The explained variance of the model increased statistically significantly when adding the interaction terms in step 2, F (7,125)=6.654, p<0.001, ΔR2=0.052, p=0.029. Hypothesis 4 stated that for male, but not female, patients there would be a positive effect of patient accuracy on estimates of future work ability. However, the interaction between patient accuracy and patient gender was not statistically significant. Hypothesis 5 stated that for female, but not male, patients there would be a positive effect of amount of domestic work on estimates of future work ability. The results showed a statistically significant interaction effect between patient gender and domestic work on judgment of work ability. The interaction is plotted in Fig. 1. For female patients, the judgment of their future work ability depends on the amount of domestic work they are perceived to perform. However, for male patients, amount of domestic work has no influence on judgments of work ability. The simple slopes analysis showed that for the female patient the slope was statistically significant, B=0.37, p<0.001, while the slope for the male patient was not, B=−0.05, p=0.66.

Influence of perceived level of domestic work on work ability assessments for female and male patients, respectively. Domestic work (X-axis) and work ability (Y-axis) were assessed on seven-point scales where future work ability was rated between 1=Very poor to 7=Very good, and perceived amount of domestic work was rated between 1=Very little to 7=Very much. Estimates are based on the full hierarchical regression model presented above.
Fig. 1:

Influence of perceived level of domestic work on work ability assessments for female and male patients, respectively.

Domestic work (X-axis) and work ability (Y-axis) were assessed on seven-point scales where future work ability was rated between 1=Very poor to 7=Very good, and perceived amount of domestic work was rated between 1=Very little to 7=Very much. Estimates are based on the full hierarchical regression model presented above.

4 Discussion

The present research showed that even though male and female patients were expected to have similar future work ability, patient gender influenced the decision process. First, participants were influenced by gender when they decided the level of the patient’s self-assessment ability. In the stimuli material, the participants were informed that the patient had a “strong belief in their own work ability”. This statement was differently evaluated depending on whether the patient was a man or a woman where male patients were seen as more accurate in assessing their own work ability, than were female patients. This is in line with previous research that shows that men are taken more seriously and that women express that they have to convince their physicians that they are credible [22], [23]. One explanation to why males may be perceived of as better at assessing their own work ability that has been suggested in previous research is that they are perceived as better at describing their symptoms more clearly and demanding [8]. In the present research, there were no differences between the vignettes with respect to how the symptoms were described. Hence, at least in our research we must draw the conclusion that the difference in accuracy perceived by the participants is not due to how the symptoms are described, but rather to stereotypes about women and men. This being said, we did not find support that increased self-assessment accuracy interacted with patient gender in explainihng work ability. Instead, perceptions of the patients’ self-assessment accuracy had an impact on work ability assessment for both female and male patients.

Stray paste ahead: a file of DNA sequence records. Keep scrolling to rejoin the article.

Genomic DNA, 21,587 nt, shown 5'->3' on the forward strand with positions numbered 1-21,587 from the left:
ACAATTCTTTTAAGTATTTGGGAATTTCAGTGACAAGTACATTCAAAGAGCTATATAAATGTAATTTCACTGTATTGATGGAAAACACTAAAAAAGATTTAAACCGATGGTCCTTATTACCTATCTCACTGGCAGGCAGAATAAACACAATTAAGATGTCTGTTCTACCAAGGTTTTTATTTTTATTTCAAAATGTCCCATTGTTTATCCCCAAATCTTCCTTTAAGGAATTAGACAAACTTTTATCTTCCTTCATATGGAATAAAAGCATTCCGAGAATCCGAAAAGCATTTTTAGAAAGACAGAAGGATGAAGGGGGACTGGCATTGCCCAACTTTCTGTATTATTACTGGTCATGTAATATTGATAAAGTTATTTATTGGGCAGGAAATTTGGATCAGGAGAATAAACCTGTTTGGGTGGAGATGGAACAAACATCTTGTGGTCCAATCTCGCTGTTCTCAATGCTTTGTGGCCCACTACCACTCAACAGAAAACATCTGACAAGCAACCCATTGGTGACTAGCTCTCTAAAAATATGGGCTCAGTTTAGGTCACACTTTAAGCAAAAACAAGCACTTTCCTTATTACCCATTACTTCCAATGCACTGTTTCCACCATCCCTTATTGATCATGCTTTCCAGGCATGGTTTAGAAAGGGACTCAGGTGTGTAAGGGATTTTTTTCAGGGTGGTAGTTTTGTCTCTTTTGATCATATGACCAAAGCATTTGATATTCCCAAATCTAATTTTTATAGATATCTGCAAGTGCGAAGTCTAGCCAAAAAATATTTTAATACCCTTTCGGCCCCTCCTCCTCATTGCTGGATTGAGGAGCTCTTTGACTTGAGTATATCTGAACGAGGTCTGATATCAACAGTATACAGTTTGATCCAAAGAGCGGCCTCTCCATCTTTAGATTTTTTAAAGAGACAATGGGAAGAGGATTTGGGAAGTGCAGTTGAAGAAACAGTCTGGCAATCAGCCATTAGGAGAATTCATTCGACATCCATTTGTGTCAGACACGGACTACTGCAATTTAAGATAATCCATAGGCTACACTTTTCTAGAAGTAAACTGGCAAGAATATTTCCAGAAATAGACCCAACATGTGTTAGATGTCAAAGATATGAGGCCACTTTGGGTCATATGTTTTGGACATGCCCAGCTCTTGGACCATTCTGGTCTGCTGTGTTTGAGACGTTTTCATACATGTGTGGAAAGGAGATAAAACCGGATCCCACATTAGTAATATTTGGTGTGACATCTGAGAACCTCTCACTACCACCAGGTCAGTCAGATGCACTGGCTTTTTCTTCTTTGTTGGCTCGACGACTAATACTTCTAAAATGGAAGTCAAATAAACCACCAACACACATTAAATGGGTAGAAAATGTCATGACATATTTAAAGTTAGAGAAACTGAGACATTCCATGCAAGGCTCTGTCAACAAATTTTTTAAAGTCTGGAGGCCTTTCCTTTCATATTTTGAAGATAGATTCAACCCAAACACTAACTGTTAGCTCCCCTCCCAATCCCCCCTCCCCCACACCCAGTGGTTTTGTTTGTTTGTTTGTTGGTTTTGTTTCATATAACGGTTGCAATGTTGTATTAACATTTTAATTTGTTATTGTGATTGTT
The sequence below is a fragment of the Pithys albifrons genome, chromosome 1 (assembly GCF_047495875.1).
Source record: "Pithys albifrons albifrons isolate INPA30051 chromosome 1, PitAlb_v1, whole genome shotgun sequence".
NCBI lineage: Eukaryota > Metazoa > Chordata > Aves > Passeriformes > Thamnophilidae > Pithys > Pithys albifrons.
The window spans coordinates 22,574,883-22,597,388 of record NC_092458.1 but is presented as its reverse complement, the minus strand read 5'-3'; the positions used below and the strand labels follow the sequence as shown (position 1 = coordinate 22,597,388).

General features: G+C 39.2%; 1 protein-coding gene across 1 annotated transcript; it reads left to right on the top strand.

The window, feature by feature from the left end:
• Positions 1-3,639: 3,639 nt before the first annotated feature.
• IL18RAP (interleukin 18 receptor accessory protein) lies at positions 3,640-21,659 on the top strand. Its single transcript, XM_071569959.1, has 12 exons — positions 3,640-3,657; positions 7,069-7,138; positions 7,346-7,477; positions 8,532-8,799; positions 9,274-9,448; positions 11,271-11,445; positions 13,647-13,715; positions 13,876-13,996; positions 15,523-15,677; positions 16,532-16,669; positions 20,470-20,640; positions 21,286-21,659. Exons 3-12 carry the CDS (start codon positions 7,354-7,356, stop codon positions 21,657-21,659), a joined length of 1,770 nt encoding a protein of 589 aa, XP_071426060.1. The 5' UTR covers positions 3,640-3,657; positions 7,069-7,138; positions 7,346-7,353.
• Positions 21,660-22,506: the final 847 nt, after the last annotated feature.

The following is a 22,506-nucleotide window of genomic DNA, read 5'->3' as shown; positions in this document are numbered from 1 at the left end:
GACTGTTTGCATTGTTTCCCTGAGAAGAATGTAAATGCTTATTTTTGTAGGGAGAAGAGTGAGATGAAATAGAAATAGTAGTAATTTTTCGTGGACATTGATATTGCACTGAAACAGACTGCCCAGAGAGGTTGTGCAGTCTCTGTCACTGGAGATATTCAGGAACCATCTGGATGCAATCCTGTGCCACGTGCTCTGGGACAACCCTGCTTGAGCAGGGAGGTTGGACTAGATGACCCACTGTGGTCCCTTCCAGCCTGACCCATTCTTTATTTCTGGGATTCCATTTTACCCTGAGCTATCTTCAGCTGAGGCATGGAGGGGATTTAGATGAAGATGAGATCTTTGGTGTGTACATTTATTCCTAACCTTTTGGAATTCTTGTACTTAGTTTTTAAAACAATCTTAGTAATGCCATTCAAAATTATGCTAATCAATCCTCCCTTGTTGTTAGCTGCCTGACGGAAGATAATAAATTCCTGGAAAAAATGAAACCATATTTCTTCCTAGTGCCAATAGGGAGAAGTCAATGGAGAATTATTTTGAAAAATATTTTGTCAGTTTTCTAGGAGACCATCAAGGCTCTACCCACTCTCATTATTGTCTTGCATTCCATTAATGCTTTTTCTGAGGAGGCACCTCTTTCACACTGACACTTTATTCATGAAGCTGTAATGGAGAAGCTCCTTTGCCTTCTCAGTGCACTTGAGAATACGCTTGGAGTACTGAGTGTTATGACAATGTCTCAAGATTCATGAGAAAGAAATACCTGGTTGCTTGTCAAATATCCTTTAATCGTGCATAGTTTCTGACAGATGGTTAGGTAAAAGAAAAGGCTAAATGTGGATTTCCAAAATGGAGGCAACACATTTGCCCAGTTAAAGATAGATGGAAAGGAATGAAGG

Second, women were perceived as doing more domestic work. This resonates with the societal stereotype of women as caregivers and home-makers [9], [14] and it might also reflect real-world segregation between women and men in domestic work. However, the interpretations of these results can be reflected upon. We found that women who were perceived to do more domestic work were considered as having higher work ability. This means that, women who conform to gender stereotypical norms [10] were judged to have higher work ability. A consequence may be that they actually are expected to work more than men, which from a medical perspective instead could result in more stress and ill-health in itself. However, given that women do perform the majority of household chores, it is not strange that the participants thought that the female patient was also doing more household work than the male. A reasonable conclusion is that anyone who is able to perform domestic work should also be able to perform paid work. Thus, such a conclusion is completely logical. However, the rationale is still affected by gender in the sense that this mechanism only applied to the female patient. That is, only for women is it beneficial to perform domestic work for their perceived work ability. Given that all information about the female and male patient was identical, an unbiased decision process would yield the same results. In relation, recent research show that what the patient perceived that their physician thinks about their work ability is a very strong predictor of their own work ability [29], [30], [31], [32], [33] which in turn has been shown to be the most important predictor of actual return to work [24].